So this is the third and final part of the 303 trilogy that’s taken me over a year to blog – and which probably never would have been blogged if it hadn’t been for the continued hits and comments I keep getting. So thanks for that!
Anyway, this final part is, as the title says, one lonely house I spotted besides a branch off from 303.
This will be the first of three (long overdue) haikyo updates about places I’ve come across whilst exploring my local stretch Route 303. Since about February I’ve been making irregular trip along this route, and checking out some of the branches running off it which has turned up quite a lot of haikyo goodness.
The first place that caught my eye and got me out there, was this road side diner – which I have to admit turned out to be a pretty dull shell of a building, but it did at least get me out and exploring the area.
Over the last couple of months Andrew and I have been slowly checking off all the sites in the book around Shiga Ken. Today we’re checking out #128 (p.185) and, as usual, without the benefit of any translation we have no idea what to expect, all we know is that it’s somewhere not far from the centre of Omi Hachiman.
As we draw close to the area that we figure it has to be in a huge black brick chimney slides into view above the other buildings. Brick isn’t a typical material in Japan (its dead weight isn’t something you want falling on you during an earthquake) and seeing brick usually suggests a historical or foreign (influenced) building – often both. Guessing that this must be what we’re here to see we park up and make our way across a rather industrial looking bridge and weir combo so see exactly what it is we’ve found.
The mass of history and mythology surrounding the figure of the Tengu makes it almost impossible to give a brief review of them. Through the ages even the way these creatures are perceived has changed a lot, originally portrayed as bad omens and demonic war bringers they have now become revered as a kind of demigod of the mountains.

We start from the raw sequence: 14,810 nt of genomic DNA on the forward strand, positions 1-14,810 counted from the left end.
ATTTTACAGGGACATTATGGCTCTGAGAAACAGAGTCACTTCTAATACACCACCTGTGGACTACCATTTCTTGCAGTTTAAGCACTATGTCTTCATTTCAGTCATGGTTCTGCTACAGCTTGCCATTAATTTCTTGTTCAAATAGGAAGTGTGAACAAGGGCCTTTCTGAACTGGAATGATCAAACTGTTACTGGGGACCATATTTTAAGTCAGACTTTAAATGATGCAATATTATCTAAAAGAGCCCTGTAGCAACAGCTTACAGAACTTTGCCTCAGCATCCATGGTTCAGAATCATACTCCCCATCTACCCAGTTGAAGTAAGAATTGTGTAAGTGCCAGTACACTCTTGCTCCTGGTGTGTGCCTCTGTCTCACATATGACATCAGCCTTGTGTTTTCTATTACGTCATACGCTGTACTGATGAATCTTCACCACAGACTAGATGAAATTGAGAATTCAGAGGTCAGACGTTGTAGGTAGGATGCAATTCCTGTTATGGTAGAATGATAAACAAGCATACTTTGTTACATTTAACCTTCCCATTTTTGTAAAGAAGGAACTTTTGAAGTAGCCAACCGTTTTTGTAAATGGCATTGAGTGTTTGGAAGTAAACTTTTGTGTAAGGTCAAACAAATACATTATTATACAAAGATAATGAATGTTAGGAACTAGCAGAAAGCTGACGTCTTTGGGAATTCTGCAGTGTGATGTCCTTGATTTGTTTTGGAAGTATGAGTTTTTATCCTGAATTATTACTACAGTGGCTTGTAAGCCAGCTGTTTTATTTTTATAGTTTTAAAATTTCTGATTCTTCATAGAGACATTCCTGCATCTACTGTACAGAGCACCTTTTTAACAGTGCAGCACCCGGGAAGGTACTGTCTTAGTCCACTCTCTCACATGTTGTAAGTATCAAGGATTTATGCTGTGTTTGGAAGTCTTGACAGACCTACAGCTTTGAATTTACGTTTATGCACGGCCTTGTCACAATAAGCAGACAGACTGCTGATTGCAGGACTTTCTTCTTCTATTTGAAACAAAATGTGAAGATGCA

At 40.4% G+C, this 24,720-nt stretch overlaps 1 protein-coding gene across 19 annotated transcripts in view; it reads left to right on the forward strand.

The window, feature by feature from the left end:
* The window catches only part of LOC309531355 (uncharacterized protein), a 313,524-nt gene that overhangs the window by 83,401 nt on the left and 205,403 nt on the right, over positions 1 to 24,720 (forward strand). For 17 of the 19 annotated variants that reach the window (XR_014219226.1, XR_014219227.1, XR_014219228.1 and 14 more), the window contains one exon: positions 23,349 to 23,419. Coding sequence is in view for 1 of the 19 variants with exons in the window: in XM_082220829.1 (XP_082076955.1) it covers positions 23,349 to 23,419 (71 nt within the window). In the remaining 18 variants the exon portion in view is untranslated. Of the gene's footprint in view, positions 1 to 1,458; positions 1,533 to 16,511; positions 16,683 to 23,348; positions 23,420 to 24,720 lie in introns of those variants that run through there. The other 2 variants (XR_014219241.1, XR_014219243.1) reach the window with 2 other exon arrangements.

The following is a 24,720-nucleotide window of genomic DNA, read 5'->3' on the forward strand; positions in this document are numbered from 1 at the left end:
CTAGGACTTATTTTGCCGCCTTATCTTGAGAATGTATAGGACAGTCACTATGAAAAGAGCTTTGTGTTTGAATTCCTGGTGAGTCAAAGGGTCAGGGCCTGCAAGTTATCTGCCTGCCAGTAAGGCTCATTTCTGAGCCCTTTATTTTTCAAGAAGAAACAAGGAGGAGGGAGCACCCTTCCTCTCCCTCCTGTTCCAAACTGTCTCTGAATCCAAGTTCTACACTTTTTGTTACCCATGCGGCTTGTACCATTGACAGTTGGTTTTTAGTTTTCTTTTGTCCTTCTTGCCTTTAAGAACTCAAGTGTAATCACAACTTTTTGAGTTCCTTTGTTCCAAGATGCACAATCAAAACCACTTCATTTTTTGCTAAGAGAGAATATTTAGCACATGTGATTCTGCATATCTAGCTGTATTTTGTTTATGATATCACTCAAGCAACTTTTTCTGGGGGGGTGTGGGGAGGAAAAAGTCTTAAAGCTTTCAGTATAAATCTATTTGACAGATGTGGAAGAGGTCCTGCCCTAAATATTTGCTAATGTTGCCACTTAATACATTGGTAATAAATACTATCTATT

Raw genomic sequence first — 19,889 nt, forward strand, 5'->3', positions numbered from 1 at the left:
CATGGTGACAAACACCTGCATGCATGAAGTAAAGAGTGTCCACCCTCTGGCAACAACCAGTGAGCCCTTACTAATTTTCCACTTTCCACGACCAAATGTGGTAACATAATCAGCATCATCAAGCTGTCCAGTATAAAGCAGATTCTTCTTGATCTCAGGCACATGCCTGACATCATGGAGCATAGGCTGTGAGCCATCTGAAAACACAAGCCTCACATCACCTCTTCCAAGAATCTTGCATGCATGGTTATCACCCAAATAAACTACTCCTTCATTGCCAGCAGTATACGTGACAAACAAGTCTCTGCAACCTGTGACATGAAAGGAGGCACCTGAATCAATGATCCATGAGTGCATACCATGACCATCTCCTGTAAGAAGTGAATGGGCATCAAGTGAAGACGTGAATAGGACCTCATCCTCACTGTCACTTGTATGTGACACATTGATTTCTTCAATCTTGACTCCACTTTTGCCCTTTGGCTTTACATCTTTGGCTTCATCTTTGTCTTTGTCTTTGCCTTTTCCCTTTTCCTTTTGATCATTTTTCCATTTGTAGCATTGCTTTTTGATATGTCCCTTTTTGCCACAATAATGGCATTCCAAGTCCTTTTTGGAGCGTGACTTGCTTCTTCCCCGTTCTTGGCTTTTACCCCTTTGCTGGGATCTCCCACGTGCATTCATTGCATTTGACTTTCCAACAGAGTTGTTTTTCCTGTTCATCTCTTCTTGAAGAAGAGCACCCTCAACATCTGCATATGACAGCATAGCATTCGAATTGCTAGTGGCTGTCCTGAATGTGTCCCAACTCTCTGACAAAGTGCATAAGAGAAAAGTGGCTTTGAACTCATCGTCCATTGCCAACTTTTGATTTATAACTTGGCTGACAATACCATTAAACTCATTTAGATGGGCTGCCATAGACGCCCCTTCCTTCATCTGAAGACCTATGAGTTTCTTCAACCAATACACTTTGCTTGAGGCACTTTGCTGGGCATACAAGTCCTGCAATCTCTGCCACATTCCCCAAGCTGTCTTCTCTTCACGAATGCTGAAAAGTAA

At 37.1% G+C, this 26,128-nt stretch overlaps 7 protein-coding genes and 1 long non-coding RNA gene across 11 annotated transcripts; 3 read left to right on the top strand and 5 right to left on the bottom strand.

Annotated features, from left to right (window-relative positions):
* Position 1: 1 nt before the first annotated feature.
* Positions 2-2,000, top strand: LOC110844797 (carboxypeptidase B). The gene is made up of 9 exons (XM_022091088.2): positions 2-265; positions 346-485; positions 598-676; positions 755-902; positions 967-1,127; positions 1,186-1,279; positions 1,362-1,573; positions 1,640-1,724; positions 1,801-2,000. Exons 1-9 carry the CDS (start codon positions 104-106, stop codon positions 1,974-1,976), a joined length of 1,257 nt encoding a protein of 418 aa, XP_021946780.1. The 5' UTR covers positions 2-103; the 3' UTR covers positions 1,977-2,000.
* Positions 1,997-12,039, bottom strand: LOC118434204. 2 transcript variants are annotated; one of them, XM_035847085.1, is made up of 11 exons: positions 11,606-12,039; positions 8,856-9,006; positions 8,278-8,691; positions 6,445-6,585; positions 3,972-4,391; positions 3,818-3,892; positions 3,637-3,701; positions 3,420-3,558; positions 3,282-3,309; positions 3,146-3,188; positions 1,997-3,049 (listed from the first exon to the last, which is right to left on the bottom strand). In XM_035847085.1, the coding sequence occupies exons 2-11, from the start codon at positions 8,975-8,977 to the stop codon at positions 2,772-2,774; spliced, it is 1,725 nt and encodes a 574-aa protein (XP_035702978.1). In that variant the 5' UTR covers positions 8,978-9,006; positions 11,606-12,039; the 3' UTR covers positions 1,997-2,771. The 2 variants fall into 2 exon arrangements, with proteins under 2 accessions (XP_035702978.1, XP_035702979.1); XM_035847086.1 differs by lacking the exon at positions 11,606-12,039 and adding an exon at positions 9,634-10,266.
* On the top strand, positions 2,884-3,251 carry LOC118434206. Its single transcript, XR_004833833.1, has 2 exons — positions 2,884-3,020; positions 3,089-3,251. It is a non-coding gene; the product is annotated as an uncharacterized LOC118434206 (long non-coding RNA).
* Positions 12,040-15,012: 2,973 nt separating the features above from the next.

As such the modern Tengu blurs the line between folk legend and religion – yokai or deity? It isn’t always so clear-cut.
In both traditions the basic image of the Tengu is essentially the same. They are winged humanoids with bright red skin and long noses, which has earned them the name ‘Hanadaka Tengu’ (Long Nosed Tengu).
Just three collages from photos taken at some old animal pens I found while out cycling.
There’s not much to be seen there now, exactly what kind of animals were kept here, or if there used to be some bigger structure here, isn’t really clear.
Later on in the same day I found a far more impressive place, a house, which will the subject of my next (much bigger) haikyo report.
Yet I’m glad I did as this extended return visit turned up quite a lot more information about the history of the place as well revealing several things I missed on my first (brief) visit.
I also got a perfect answer to the question I was left with after my last visit – Why did they call a huge ferris wheel ‘Biwako Tower’ ? (more…)
A couple of people have recently asked me how I first got into haikyo, and the truth is I’m not sure.
What does Haikyo mean?
Haikyou is a cover-all term used to describe any abandoned place. From recently bankrupt hotels to decaying ruins; like this one on the banks of Lake Biwa. Japan has a wealth of these places, being a post economic boom society with a declining population, they stand as evidence of Japan’s more prosperous and populous past. Domestic, leisure and industrial ghosts that haunt the villages and cities of Japan. (more…)